By Naina Purushothaman
Okay so…I know I’m writing about this at the risk of ripping open some newly-healed wounds, but the air has felt a little strange around here lately. It’s understandable. Ever since the Bengals’ first playoff win on Jan. 15, we as a school and a city ramped up the football spirit until that fateful Super Bowl Sunday when it all came to a crashing halt.
However, I’m not writing this article to make you feel worse. I’m writing this because, as an avid football watcher and journalist, it feels wrong not to write about the most successful Bengals season in recent memory. So, let’s recap the big game and take the lessons learned into the offseason because I believe the Bengals will become a team we see regularly in the playoffs…if they address a few of the weak links in their team.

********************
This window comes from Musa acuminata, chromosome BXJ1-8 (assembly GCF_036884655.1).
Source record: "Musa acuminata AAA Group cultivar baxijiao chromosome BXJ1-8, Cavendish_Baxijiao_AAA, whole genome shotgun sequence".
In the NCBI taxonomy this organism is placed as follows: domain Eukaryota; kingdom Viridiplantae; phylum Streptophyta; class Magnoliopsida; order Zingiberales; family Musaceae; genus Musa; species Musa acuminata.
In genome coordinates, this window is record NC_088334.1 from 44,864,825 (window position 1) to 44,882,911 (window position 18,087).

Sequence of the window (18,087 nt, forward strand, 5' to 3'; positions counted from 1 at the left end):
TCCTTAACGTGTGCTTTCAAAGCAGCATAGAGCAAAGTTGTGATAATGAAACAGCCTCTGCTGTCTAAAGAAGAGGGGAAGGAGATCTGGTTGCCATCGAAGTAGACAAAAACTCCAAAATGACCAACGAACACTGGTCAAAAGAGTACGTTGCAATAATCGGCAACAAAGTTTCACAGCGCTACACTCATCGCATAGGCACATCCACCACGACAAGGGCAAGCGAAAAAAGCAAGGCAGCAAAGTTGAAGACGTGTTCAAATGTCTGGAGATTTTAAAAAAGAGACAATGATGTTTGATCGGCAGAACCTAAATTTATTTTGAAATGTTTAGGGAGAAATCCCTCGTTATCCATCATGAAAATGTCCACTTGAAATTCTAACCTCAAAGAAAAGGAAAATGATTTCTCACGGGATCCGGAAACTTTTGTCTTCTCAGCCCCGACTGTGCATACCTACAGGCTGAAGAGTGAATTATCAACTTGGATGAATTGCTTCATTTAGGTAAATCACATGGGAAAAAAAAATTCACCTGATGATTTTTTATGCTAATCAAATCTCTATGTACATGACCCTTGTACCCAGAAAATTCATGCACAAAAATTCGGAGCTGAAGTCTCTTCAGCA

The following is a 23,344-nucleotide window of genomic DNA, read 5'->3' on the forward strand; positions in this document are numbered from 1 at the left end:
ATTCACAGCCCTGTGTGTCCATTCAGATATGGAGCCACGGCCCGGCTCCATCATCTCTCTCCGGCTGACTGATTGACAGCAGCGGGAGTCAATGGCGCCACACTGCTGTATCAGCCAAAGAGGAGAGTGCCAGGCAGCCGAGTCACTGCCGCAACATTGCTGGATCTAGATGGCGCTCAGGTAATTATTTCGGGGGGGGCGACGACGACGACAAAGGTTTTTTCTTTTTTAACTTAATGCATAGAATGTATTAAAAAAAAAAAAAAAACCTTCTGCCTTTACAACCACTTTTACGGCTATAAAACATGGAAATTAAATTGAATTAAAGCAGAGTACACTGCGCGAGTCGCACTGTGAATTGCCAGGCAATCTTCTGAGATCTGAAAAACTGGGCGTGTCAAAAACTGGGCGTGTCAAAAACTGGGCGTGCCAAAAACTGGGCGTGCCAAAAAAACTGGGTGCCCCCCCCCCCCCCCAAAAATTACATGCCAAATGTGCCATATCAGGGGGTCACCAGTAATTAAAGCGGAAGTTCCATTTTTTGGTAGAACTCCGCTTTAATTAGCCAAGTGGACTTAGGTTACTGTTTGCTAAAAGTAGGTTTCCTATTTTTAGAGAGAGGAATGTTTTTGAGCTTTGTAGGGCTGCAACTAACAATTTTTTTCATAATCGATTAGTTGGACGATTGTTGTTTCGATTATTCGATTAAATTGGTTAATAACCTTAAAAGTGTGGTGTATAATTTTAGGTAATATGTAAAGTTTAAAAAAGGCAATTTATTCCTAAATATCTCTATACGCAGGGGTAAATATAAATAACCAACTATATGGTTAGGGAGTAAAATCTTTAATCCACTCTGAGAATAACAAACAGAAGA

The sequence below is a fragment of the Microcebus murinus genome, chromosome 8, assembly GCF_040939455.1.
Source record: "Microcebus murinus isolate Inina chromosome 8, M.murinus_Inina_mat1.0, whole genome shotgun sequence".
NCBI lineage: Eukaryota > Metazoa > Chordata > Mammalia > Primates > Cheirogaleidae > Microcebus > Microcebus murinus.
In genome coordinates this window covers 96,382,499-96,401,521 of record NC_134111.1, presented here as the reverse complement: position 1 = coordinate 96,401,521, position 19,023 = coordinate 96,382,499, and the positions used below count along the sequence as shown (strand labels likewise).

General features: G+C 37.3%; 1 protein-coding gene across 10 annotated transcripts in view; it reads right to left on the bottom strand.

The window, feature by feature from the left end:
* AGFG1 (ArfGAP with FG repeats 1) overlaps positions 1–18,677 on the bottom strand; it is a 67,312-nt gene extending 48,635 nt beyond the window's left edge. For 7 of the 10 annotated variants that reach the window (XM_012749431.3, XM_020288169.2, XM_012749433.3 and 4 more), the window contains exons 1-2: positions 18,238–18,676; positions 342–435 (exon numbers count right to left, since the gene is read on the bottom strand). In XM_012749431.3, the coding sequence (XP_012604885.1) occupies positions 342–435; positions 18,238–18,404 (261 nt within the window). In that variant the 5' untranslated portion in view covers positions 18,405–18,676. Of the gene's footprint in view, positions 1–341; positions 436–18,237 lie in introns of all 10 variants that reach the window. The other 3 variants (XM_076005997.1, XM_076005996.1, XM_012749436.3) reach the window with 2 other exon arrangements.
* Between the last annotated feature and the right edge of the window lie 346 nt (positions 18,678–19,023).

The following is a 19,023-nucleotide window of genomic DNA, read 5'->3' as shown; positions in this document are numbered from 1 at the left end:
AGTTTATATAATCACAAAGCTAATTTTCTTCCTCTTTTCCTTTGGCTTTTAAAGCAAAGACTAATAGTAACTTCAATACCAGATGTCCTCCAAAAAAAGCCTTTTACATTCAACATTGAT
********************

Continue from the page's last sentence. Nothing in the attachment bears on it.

Before we dive in, just a quick disclaimer: I’m personally not a Bengals fan. The Patriots have been my team since I lived in Boston, where I would watch football with my dad on the couch every Sunday (we’ll beat you next season, Buffalo), but hey, maybe it’ll be refreshing to hear about the Super Bowl from another perspective.
So, here we go!
The game started solidly enough. After a Bengals sack and their dominant performance shutting down the Rams’ run, there was no score on the first drive of the game. Great start for the Bengals’ defense.
Honestly, at this early point in the game, I was much more focused on eating my dinner than watching the game, but that changed on the Bengals’ first possession. After an eight-yard pickup and a one-yard run, they failed to convert on third down. But, instead of punting, they went for it on fourth. On the first drive. Of the Super Bowl. Granted, they didn’t get the first down, but that type of aggressive play is rarely seen on football’s biggest stage. However, it set the tone and had me putting aside my dinner to watch what came next.